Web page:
China Approves Renewable Energy Zone in Zhangjiakou City
The Development Plan for the Renewable Energy Demonstration Zone in Zhangjiakou City (hereinafter referred to as ‘the Plan’) has been approved by the State Council of China, and issued by National Development and Reform Commission on 28 July, 2015, which is the country's first renewable energy pilot zone.
As Beijing's partner in the 2022 Winter Olympic, Zhangjiakou City is one of the most abundant region in wind and solar resources in North China, also an important biological conservation area of Beijing-Tianjin-Hebei region and one of the national planning new energy base.
According to the Plan, by 2020, 55% of the power consumption in the demonstration zone will come from renewable energy. All urban public transport, 40% of the urban residents’ power consumption, and half of the commercial and public buildings power consumption will be generated from renewable energy. In addition, about 40% of the industrial companies will realize zero carbon emissions. By 2020, the city's installed capacity of renewable energy is set to reach 20 million kilowatts, with an annual power generation capacity of 40 billion kWh.
The Plan predicts that the newly industry clustering, represented by renewable energy, will become a new growth pillar. The value-added output of emerging industries in Zhangjiakou, including new energy, big data, new material and renewable energies, will rise to 15% of its local GDP in 2020 and 30% by 2030.
Clouds over China’s Solar Power Industry
The recent turmoil in China’s stock market has sent shockwaves through the country’s corporate sector, including its mighty solar power industry which in recent years has grown to dominate the world market.
Due to the rout in China’s stock market, expansion of the solar-panel industry is under threat. Although China is the world’s biggest producer of solar panels by far, the solar power industry could become a victim of its own success. Some companies have lost half their share value and investors have pulled back. For example, Chinese company Suntech, which was at one time the world’s biggest manufacturer, went bust in 2013.
Hanergy Thin Film Power Group, a Chinese company which is a world leader in the manufacture of solar products, lost half its share value amid concerns about its corporate structure and worries of over-capacity and falling profit margins in the solar market earlier this year.
While China’s dominance of the solar market has led to drop global prices, forcing companies in other nations to follow suit, the industry is not in a healthy state. One of the damaging side effects of China’s dominance of the solar market is that production has tended to stick to old technologies and innovation in the industry has been stifled.
Chinese Rules Eased on Imports of Crude Oil
In order to carrying out the spirit of Several Opinions of the General Office of the State Council on Promoting the Growth Stabilization and Structural Adjustment of Imports and Exports, and Several Opinions of the General Office of the State Council on Supporting the Steady Growth of Foreign Business, China gave private refineries the green light to import crude oil by issuing the Notice of the Ministry of Commerce on the Work Relating to the Application Qualification for Non-state Trading Importation of Processing Enterprises of Crude Oil on 23 July 2015 (hereinafter referred to as ‘new rules’), which opened up a heavily monopolized sector.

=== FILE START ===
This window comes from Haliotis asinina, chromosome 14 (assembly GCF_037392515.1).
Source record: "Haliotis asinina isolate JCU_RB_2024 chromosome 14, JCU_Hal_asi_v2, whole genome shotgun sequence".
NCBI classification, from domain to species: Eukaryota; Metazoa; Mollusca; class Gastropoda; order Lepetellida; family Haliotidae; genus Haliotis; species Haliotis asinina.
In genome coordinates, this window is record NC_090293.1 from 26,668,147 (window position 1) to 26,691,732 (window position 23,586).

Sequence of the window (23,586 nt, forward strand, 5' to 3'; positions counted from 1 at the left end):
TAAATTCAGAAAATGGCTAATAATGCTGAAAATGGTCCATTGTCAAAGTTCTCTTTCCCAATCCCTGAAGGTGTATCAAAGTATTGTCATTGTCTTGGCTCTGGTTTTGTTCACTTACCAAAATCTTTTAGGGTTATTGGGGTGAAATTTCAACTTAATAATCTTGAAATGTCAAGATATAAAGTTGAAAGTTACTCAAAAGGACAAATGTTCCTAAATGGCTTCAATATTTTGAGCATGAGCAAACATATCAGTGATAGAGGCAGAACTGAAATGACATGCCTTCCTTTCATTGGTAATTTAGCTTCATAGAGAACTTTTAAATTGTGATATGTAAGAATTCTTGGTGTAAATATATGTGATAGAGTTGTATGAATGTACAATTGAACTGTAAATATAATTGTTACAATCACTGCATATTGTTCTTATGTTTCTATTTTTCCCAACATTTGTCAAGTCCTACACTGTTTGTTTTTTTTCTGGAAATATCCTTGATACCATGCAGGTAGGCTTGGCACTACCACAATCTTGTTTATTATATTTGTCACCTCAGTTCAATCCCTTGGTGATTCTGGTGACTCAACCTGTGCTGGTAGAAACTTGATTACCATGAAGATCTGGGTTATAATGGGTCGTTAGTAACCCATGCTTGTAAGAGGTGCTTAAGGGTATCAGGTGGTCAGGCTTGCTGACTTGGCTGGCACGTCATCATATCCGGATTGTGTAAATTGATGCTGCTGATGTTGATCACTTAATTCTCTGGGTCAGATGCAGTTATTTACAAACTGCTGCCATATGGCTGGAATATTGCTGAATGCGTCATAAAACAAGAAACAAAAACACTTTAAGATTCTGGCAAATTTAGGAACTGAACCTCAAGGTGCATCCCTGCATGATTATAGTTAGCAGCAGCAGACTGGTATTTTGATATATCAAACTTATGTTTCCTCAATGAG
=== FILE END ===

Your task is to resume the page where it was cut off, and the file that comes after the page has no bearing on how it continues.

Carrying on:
The new rules set up a series of preconditions for qualifying importation of crude oil.
According to new rules, to qualify non-state companies must have an annual refining capacity of more than 2 million tons and meet efficiency and environmental standards. They should also have storage capacity for at least 300,000 tons of crude, with terminals that can handle more than 50,000 tons.
China is one of the world’s largest oil buyers, with nearly 60% of its consumption coming from imports. Industry analysis indicates that it is a part of supporting policies of oil industry reformation in 2015. It means that government further opens the door for private enterprises to import crude oil. It’s also benefit for enterprises owning oil and gas resources overseas. Up to 23 July 2015, there are 23 enterprises approved by the Ministry of Commerce having gotten importation qualification of crude oil, half among which are state-owned enterprises. Crude oil imports are dominated by state-run giants such as Sinopec, CNPC and CNOOC.
China, US Seek 'Clean Coal' Agreement as Industry Struggles
Shi Yubo, vice administrator of China National Energy, and Christopher Smith, assistant energy secretary of U.S, initialled an agreement to increase collaboration between the two countries to develop technologies that capture greenhouse gases produced from burning coal during the ceremony in Billings, Mont on 25 August 2015.
The agreement would allow the two nations to share their results as they refine technologies to capture the greenhouse gases produced from burning coal, said Smith. Terms of the deal were finalized late Tuesday. Officials said it would be signed at a later date.
China leads the world in coal use. It produces and consumes about 4 billion tons annually, four times as much as in the U.S. Meanwhile, the U.S. coal industry has suffered a beating in recent months, with major mining companies going bankrupt. Also, cheap natural gas is squeezing out demand for coal, and Obama has made reductions in carbon dioxide emissions from coal-fired power plants a key component of his climate policy.
The interactions between U.S. agency and its Chinese counterpart created opportunities for companies from both countries to come together on ways to meet ambitious plans to cut emissions.